Government affairs

Legislative Updates

House committee holds hearing on paid family and medical leave for federal employees

On June 24, the House Committee on Oversight and Reform held a hearing on the Comprehensive Paid Leave for Federal Employees Act (H.R. 564). This bill, which was introduced by Chairwoman Carolyn Maloney (D-NY) in January, would provide up to 12 weeks of paid family and medical leave for federal employees, including Postal Service employees. This paid leave could be used for personal illness, caring for a family member, or time off work needed when a family member is leaving or returning from active military duty. Federal employees are currently entitled to 12 weeks of leave under the Family and Medical Leave Act (FMLA) for such reasons, but it is not guaranteed paid leave.

“This is a policy that is long overdue for the federal workforce and for our nation,” said Chairwoman Maloney in her opening statement. “The federal government has the opportunity to lead the way on paid leave and fostering a family-friendly workplace. While providing access to paid parental leave is critically important and long overdue, it's just as important to provide access to paid family and medical leave too.”

The hearing included five witnesses: Lelaine Bigelow, Interim Vice President for Economic Justice and Congressional Relations, National Partnership for Women & Families; Hadley Heath Manning, Director of Policy, Independent Women’s Forum; Everett Kelley, National President, American Federation of Government Employees; Vicki Shabo, Senior Fellow, Paid Leave Policy and Strategy, Better Life Lab, on behalf of New America; Eric Sorkin, Co-Owner and Chief Executive Officer, Runamok Maple.

The hearing grew tense at times with many Republican representatives expressing opposition to the bill. “Oversight Democrats have called a hearing on enhanced work perks for federal bureaucrats,” Ranking Member James Comer (R-KY) said. “That’s right, more benefits for federal employees who already enjoy job security and a lavish set of benefits not afforded to most American workers.”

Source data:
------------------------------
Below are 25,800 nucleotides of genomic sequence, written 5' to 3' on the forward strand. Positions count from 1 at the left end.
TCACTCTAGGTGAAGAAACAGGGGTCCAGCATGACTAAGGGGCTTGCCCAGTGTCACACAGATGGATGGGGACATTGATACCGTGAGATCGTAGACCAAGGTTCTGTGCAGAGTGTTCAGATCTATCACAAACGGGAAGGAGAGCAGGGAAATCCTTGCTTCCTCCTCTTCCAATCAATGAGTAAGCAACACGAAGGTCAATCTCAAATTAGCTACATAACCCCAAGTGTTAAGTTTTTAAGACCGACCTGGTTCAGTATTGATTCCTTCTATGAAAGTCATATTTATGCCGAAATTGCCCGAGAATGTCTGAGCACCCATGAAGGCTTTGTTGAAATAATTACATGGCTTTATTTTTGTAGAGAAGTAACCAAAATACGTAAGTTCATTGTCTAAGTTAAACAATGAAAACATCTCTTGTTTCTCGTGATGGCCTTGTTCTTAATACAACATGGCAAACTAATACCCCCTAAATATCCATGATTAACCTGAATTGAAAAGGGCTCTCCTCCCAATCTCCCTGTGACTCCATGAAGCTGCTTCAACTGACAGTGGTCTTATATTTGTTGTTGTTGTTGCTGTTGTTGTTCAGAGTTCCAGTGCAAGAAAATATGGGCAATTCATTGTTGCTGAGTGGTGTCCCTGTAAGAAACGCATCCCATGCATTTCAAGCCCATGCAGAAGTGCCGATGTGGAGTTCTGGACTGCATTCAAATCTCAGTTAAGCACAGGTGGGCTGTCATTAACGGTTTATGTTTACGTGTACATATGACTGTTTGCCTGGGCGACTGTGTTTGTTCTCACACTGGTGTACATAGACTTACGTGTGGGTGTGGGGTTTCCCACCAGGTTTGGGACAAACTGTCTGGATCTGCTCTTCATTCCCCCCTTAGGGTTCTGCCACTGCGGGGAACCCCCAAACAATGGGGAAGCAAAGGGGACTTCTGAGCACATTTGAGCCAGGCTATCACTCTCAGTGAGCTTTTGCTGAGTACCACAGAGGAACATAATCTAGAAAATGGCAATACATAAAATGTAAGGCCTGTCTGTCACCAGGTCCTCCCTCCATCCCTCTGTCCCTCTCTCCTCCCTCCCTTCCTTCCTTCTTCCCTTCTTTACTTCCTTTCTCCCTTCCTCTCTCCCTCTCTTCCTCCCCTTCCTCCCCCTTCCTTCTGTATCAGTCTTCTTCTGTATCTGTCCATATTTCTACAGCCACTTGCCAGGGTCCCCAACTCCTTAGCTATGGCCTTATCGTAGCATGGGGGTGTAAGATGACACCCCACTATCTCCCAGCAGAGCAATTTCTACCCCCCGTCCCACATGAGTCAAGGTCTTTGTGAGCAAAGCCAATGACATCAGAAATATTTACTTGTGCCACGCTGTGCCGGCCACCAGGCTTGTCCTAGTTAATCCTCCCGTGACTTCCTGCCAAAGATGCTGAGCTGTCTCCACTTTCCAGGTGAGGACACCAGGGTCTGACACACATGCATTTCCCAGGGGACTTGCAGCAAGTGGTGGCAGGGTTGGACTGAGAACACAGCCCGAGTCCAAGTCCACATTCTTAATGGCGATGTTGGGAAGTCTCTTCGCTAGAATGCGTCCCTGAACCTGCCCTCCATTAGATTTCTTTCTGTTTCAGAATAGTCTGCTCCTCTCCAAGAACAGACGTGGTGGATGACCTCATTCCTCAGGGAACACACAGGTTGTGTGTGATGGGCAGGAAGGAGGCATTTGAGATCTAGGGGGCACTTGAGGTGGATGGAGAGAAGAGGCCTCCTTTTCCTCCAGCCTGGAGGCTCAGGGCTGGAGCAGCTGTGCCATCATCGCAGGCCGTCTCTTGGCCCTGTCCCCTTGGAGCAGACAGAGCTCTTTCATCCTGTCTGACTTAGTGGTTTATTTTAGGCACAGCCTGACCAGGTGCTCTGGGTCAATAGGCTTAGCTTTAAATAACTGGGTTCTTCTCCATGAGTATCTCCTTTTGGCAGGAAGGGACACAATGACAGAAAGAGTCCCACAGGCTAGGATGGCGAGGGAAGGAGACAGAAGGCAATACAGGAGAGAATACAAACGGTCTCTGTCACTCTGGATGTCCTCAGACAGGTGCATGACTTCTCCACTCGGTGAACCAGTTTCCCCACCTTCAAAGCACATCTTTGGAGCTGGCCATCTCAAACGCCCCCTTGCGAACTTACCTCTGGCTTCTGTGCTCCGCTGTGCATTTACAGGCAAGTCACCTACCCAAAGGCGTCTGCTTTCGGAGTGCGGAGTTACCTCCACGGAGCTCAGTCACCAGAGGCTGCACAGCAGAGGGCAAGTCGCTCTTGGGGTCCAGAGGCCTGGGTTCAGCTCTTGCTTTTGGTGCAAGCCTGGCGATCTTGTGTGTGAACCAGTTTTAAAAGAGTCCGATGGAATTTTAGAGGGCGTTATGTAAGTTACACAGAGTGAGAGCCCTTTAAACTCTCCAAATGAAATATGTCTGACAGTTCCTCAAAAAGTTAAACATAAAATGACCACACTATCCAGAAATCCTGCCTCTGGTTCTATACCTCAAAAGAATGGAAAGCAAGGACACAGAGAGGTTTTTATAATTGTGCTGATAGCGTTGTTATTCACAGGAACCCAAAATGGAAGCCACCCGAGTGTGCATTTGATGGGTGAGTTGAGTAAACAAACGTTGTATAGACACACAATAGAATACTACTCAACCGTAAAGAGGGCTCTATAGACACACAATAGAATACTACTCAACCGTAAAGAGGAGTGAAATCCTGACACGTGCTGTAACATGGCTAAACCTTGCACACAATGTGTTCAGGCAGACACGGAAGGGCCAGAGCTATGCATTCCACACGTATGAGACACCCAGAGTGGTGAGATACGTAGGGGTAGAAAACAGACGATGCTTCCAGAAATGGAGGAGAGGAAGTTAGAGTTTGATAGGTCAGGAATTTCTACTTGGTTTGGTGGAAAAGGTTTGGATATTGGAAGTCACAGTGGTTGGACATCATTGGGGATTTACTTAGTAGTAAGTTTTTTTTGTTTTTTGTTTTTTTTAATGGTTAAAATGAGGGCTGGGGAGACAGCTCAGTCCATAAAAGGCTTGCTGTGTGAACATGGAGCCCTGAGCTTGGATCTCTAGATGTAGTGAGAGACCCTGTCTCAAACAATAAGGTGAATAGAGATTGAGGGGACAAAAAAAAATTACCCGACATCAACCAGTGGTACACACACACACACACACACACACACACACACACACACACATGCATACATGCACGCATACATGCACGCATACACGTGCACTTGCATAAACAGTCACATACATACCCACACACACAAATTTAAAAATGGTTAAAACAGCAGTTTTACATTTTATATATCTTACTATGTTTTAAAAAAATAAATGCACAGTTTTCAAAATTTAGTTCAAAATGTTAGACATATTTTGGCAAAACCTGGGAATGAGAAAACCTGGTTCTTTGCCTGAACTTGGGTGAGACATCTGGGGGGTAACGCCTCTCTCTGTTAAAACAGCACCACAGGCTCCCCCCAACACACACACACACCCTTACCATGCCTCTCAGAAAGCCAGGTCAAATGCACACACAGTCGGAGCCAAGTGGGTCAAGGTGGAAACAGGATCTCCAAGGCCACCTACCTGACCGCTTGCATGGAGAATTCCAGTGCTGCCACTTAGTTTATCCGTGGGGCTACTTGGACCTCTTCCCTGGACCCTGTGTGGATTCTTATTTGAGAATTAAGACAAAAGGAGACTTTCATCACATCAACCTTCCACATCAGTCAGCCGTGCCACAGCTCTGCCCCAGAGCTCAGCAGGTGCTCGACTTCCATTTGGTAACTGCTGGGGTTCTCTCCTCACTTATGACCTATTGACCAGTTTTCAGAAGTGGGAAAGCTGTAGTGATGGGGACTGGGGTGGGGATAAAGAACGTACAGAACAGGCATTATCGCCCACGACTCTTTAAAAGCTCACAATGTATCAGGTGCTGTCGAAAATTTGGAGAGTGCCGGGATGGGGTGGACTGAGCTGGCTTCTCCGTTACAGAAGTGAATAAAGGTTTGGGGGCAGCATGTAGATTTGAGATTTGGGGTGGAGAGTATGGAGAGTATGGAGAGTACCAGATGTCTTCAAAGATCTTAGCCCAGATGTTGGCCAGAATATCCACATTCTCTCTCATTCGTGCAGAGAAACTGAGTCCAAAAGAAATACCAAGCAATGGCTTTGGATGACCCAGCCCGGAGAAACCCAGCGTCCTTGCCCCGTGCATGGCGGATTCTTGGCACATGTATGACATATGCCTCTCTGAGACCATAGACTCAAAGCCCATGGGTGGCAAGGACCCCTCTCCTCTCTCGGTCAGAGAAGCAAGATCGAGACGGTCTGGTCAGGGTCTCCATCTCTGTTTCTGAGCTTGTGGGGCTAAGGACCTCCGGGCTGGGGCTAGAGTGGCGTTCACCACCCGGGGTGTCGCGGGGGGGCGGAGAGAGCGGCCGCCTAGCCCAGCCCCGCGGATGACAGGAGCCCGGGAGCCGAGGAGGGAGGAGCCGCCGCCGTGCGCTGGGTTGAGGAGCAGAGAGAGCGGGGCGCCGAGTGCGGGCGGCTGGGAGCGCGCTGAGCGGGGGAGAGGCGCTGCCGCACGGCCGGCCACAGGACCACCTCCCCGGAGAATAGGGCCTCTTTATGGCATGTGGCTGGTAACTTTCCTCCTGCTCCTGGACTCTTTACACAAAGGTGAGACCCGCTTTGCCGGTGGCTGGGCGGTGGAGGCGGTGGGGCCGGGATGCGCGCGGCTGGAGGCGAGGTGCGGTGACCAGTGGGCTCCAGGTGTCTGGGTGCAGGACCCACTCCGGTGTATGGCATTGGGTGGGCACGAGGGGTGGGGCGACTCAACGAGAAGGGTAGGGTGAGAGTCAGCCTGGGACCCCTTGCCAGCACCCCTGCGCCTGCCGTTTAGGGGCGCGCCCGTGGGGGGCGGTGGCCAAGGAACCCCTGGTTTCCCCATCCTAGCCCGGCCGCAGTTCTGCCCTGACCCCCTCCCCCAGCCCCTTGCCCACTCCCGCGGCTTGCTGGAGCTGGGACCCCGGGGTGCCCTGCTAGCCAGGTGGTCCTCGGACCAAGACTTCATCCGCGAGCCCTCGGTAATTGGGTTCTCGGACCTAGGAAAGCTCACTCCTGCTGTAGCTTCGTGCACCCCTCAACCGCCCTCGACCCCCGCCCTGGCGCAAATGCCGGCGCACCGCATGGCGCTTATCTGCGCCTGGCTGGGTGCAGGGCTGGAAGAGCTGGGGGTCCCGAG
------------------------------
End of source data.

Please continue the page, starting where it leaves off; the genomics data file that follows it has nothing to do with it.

Rep. Jody Hice (R-GA) echoed the Ranking Member’s remarks emphasizing the unknown costs of such a policy. “We're looking at ways to get federal employees even more time off on the backs of the American taxpayers,” he said. “Combined with federal holidays and annual leave, federal employees now only have to work about eight months out of the year.”

During questioning, Kelley refuted this claim stating that it is unlikely that all federal employees would fall into a category allowing them to utilize the full 12 weeks of paid leave. “Every federal employee would not be able to take four months of leave,” he said. “That's not what this is all about and to propose that would be a lie.”

Democratic representatives emphasized that paid medical and family leave policy could help recruit and retain the federal workforce while keeping employees safe. “We don’t want people going to work when they’re sick, and you would have thought COVID-19 would have taught us that,” said Rep. Jamie Raskin (D-MD).

In response to a question from Rep. Ayanna Pressley (D-MA) regarding why it is important to establish a federal paid leave program that covers diverse needs, Bigelow said, “Comprehensive paid leave improves health outcomes for those who need care and prevents people from having to make impossible choices between being there for their families…and their jobs and income. As the workforce ages, a comprehensive paid leave policy is just smart economics to ensure older workers can continue working and can manage work with caring for an aging parent or loved one.”

The partisan tensions surrounding the bill do not give it an easy route through Congress. A mirroring Senate bill, S. 1158, was introduced in April. NALC will continue to monitor this legislation. 

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